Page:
Fuhget about it, Barack Hussein. Call off your stupid CIA, which is making apparently unsupported “conclusions” that Vladimir Putin is the boogeyman and behind the hacking of the emails that were released by Julian Assange, who has declared emphatically that the Russians were NOT his source, and it should also be pointed out that only Assange and his source know for certain who the source is, and neither are talking.
Donald Trump won the election in a landslide, just as Powdered Wig predicted. The mandate of the people is clear. The election is OVER! Stop embarrassing yourselves by clinging to a desperate hope of turning over the election.
Stop with the Russians, the recounts, the CIA investigations, the hacked electronic machines, and the fake news. You lost. Get over it! The American people are not buying what you are selling.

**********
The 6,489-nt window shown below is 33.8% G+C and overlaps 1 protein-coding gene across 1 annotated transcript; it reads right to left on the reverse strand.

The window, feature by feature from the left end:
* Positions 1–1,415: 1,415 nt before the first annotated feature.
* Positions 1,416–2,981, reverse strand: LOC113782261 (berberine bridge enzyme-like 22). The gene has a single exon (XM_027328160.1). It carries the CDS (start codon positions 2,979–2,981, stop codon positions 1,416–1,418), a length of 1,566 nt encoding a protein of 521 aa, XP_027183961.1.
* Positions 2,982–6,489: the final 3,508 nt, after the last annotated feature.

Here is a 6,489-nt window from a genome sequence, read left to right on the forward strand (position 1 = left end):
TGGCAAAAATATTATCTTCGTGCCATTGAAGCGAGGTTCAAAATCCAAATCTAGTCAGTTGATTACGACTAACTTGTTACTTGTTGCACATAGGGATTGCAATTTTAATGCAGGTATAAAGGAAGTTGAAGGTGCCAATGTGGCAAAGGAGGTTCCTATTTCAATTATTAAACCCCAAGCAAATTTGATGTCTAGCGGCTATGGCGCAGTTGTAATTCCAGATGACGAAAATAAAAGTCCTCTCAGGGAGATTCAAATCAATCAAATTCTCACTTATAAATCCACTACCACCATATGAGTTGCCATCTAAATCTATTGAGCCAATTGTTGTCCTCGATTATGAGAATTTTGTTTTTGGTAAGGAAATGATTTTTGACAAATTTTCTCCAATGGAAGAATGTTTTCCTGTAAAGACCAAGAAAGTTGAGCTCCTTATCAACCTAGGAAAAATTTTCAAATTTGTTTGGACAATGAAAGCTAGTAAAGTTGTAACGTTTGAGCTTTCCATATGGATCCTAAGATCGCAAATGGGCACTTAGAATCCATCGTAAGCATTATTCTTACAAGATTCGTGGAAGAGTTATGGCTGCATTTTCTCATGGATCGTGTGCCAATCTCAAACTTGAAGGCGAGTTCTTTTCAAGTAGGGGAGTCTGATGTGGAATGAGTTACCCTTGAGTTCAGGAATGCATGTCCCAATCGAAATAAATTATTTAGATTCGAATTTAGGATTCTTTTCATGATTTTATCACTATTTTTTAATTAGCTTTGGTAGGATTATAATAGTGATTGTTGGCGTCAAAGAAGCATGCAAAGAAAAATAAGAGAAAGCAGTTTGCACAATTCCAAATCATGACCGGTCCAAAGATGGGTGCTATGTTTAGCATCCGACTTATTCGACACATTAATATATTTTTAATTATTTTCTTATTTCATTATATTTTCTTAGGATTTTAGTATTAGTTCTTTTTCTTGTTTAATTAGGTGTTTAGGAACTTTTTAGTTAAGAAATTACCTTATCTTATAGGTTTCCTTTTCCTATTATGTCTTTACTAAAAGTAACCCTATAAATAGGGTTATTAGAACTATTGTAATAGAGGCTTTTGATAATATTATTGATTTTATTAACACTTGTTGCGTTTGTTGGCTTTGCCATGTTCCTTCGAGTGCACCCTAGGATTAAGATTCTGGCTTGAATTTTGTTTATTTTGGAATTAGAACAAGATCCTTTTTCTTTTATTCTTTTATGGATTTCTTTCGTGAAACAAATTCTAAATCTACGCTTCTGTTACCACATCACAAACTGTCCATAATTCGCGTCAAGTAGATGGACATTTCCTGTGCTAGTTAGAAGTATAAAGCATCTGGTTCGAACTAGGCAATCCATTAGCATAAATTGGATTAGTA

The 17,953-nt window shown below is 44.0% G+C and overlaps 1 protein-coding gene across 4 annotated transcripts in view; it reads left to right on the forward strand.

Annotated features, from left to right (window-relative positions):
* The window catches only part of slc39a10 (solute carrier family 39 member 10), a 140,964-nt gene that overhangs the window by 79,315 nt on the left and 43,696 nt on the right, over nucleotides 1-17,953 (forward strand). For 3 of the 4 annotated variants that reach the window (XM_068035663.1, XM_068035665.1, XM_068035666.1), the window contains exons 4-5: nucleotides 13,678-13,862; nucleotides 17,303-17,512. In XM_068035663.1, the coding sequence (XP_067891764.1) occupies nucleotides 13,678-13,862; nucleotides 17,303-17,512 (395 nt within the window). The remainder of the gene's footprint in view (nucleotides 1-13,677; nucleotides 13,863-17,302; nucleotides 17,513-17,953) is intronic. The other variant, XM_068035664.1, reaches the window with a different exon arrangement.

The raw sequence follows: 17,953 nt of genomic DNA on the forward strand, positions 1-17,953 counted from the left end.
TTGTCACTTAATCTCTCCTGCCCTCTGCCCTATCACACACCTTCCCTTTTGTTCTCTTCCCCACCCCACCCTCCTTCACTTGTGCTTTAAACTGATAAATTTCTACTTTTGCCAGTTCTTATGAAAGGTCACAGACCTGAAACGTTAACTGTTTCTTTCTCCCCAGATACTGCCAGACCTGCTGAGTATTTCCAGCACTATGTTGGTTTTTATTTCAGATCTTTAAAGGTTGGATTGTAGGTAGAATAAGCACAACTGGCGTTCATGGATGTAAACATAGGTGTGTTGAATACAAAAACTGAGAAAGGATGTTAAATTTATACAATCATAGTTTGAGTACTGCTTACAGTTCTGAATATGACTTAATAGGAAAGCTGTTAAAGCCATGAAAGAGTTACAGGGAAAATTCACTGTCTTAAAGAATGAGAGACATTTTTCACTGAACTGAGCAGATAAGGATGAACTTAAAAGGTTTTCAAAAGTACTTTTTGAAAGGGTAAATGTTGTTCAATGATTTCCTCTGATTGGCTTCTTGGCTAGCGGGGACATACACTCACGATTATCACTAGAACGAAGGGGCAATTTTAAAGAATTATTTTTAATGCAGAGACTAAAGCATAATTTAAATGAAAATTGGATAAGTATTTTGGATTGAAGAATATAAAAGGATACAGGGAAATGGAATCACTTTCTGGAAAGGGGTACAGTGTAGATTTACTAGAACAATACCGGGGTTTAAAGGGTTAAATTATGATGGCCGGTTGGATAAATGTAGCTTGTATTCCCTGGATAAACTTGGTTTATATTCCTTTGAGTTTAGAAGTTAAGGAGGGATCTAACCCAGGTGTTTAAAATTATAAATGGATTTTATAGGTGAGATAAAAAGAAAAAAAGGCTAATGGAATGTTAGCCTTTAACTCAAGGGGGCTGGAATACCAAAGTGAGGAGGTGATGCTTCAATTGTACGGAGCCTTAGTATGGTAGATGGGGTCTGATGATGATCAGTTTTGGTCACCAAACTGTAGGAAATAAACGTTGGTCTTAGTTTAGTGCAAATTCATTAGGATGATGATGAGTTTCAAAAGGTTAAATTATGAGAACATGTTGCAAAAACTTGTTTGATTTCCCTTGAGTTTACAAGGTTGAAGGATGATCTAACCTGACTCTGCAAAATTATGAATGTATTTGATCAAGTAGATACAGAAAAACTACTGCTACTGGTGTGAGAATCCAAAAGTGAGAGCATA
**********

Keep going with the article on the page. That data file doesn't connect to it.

While we are talking about “fake news,” which is actually an attack on the First Amendment’s assurance of free (even erroneous) speech (and an abdication of reader responsibility), let’s jump the rails, declares Townhall. Let’s talk about false, foolish and fruitless media and political “narratives,” obviously aimed at an election reversal.
I can hear it now … “Oh but please, nothing could be further from the truth!” Hmmm. Ok. Election night occurred, and a 120-year tradition was broken. No “night-of concession speech” from Hillary Clinton. Why? The act of giving a prompt concession is reassuring to the nation, a civic responsibility. Notably, it started with John Adams, defeated by Jefferson in 1801. It would wait until 1896 for William Jennings Bryan’s “night-of concession” to President-elect William McKinley to become a permanent fixture.
In time, Al Smith would make his night-of concession a radio broadcast in 1928 (Herbert Hoover won), and Adlai Stevenson would go televised in 1952 (when Dwight Eisenhower won). With the singular exception of 2000, when “hanging chads” created a bona fidesquestion of electoral votes, the tradition has been – and for good reason – unbroken.